Here are the ten reasons why the proposed Fannie Mae and Freddie Mac reform is a win for Americans.              

1. Preserve What Works

That's the 30-year fixed rate residential mortgage. FNMA and FHLMC are absolutely critical to the housing market. Along with GNMA, they represent close to 90% of residential home loan originations. Qualifying for jumbo loans is a different story. Home buyers have to put 10-20% down on the mortgage, credit score requirements are higher and the borrower needs to have strong reserves. This would eliminate the majority of homeowners, as well as set progress back for minority homeownership.

2. Protect the Taxpayer 

Increase private equity which will take precedent over taxpayer liability. This will reduce the risk to the taxpayer and still provide regulation under the new framework.

3. Guarantee Liquidity

Only an explicit government guarantee can protect liquidity during a financial crisis. Without government backing, home loans would dry up. The result would be a housing market with home prices plummeting further than in the 2008 financial crisis – where the government insured liquidity for home loans during the economic crisis. This would lead to a national depression similar to the 1930’s. The next financial crisis may not be mortgage or housing related, but a foreign debt crisis, U.S. federal debt crisis or other possibilities. It’s critical that during these extreme situations, the housing market does not also fall to extreme levels.

4. Minimizing Risk, Mirror Ginnie Mae

The GNMA Model demonstrates the impact of the Federal Government and the private sector working together. It limits the taxpayer’s exposure to risk associated with secondary market transactions. Its strategy is to guarantee a simple pass-through security to lenders rather than buying loans and issue its own securities.

5. Who Benefits

The U.S taxpayer is directly benefiting from Fannie and Freddie earnings over the last four quarters. Fannie Mae’s 2016 net income of 12.3 billion increased from 11.0 billion in 2015. Together, the agencies reported over 20 billion in net income in 2016. These earnings reduced the 2016 US deficit by 20 billion – an advantage to the taxpayer.

6. Multicultural Future of the Housing Market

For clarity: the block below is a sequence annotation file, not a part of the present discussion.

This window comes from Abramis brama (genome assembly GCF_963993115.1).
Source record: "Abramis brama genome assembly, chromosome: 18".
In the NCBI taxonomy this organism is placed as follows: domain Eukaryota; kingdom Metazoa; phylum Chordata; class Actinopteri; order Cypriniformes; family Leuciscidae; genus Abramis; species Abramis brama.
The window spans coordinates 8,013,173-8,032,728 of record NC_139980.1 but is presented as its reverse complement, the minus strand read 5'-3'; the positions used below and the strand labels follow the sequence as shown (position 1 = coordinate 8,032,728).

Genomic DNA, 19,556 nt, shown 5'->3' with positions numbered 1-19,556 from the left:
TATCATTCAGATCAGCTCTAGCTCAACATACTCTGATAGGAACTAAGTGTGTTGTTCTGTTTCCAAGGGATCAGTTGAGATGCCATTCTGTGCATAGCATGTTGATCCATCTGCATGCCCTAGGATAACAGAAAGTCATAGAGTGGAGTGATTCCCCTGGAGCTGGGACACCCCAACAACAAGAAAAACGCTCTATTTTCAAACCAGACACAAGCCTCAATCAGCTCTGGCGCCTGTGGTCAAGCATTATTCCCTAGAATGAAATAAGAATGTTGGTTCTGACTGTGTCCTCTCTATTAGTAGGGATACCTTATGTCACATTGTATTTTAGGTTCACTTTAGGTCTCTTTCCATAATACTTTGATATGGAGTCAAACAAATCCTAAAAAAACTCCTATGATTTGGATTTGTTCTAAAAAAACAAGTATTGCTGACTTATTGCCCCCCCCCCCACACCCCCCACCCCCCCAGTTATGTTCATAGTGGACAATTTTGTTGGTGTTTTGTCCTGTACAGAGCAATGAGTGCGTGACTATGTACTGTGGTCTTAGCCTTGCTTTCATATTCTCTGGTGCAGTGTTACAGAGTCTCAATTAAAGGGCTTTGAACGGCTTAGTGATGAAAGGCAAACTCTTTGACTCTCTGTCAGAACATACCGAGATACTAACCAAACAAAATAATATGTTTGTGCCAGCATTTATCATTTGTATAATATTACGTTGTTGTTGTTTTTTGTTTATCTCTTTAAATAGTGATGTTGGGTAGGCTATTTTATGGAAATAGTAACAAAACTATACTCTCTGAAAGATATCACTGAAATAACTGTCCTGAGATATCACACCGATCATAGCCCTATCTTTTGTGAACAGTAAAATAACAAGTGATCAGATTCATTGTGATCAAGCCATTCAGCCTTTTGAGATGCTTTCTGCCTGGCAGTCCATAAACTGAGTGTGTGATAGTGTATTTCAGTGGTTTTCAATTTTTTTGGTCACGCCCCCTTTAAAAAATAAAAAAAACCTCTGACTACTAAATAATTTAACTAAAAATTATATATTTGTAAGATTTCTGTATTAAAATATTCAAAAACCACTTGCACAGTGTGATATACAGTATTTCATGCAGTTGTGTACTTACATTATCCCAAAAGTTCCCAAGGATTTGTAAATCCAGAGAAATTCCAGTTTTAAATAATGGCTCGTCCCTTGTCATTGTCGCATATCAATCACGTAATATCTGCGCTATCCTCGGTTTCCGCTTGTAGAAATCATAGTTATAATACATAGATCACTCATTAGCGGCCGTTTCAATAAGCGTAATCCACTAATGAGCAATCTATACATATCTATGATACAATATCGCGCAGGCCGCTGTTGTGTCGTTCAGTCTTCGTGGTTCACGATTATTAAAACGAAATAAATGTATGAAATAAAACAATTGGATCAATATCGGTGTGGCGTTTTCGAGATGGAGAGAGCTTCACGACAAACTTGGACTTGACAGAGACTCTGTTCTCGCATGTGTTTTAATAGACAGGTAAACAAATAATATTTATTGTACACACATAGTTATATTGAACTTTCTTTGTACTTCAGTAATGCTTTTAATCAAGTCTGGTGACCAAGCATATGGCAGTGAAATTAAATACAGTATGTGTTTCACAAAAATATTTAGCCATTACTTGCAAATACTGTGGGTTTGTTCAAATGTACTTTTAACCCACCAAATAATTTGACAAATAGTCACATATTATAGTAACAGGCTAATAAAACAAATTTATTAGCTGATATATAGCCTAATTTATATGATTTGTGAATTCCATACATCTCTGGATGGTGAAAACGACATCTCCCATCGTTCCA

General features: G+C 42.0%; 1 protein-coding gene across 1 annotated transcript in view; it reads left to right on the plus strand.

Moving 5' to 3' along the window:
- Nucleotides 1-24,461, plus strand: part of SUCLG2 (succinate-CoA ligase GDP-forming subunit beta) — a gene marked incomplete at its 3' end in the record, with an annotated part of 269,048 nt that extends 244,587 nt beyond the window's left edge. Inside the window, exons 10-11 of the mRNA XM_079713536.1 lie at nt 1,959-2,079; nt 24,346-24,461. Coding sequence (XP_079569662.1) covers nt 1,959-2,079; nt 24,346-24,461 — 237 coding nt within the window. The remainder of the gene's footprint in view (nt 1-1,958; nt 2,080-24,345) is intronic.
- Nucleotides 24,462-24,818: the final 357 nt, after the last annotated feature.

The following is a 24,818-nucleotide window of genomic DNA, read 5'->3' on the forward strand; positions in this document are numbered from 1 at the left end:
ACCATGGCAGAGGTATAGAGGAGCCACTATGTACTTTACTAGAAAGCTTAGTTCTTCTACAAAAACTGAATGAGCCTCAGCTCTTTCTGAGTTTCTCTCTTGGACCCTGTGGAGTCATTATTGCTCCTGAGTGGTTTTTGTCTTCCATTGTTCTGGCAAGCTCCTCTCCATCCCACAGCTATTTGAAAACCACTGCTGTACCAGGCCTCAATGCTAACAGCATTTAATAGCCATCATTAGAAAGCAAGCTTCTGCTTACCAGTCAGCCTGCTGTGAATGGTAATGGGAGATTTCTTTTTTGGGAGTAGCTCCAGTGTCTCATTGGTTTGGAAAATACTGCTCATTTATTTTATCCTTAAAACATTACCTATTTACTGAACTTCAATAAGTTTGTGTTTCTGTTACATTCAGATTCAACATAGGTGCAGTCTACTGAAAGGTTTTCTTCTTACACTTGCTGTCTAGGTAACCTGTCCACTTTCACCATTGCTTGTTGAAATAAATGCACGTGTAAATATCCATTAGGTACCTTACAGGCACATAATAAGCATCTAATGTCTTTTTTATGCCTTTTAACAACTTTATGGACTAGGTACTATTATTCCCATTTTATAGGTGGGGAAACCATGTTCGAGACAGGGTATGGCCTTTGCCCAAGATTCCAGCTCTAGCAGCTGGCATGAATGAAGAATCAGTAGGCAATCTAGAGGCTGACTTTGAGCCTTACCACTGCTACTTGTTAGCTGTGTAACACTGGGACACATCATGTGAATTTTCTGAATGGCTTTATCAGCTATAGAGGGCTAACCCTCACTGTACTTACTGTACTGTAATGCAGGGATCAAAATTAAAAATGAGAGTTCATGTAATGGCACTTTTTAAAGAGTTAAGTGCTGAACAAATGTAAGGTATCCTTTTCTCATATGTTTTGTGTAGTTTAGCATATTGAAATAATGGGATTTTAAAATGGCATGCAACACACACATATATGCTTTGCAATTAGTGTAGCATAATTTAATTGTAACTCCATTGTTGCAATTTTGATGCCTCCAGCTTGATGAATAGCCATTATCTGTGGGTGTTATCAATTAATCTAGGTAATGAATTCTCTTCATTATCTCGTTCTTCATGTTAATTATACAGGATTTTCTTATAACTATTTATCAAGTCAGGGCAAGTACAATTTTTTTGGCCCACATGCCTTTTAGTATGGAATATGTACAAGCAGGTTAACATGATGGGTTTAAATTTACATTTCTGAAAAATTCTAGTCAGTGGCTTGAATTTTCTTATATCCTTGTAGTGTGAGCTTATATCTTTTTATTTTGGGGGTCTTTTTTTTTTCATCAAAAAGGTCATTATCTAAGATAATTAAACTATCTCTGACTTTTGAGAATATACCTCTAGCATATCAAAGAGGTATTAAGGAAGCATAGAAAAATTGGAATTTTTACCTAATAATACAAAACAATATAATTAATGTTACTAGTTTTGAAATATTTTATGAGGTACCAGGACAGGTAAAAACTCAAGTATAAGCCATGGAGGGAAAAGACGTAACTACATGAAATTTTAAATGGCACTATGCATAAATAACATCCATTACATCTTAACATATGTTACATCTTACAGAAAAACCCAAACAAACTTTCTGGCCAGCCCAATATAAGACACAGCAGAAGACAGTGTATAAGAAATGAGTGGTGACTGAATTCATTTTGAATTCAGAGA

Improve liquidity for segments of the market that are currently under served. As an example, the coming decades will see rapid growth in minority households, particularly Hispanic. Over 88% of household growth from 2020 to 2030 will be among minorities. In fact, first-time Hispanic homeowners grew at a rate of 51.7% from 2000 to 2010.

7. Competition is Key

Promote a competitive primary market for lenders of all sizes and models. The mortgage market and consumers benefit from a large and diverse base of lenders. Smaller lenders play a key role in strengthening the system for consumers. 

8.  Rebalance

The government and private sector roles in the Secondary market need to be rebalanced. Long-term conservatorship is politically and economically unstable. 

9.  Congress Needs to Act

This will provide political legitimacy and market confidence for a stable, long term solution. Preserving a strong, affordable housing market and the end result will be a sustainable, more vibrant Secondary Mortgage Market.

10.  Level the Playing Field

They must provide Structural Requirements or guardrails to govern the framework for the new system; Prudential Standards that protect taxpayers and conduct regulations that maintain transparency. Guardrails like this will ensure a level playing field for market participants.

Click here to read the full whitepaper regarding the MBA’s proposed GSE reform. I’m in full support of the MBA’s recommendations—pleased that in the midst of legislative reform the mortgage industry has a platform to voice what matters. Under the leadership of President and CEO David Stevens, the MBA has brought great leadership to the Mortgage Industry. More specifically, they are great advocates of making the dream of homeownership a reality in a responsible manner.

 

Written by Mike Downing and John Bergman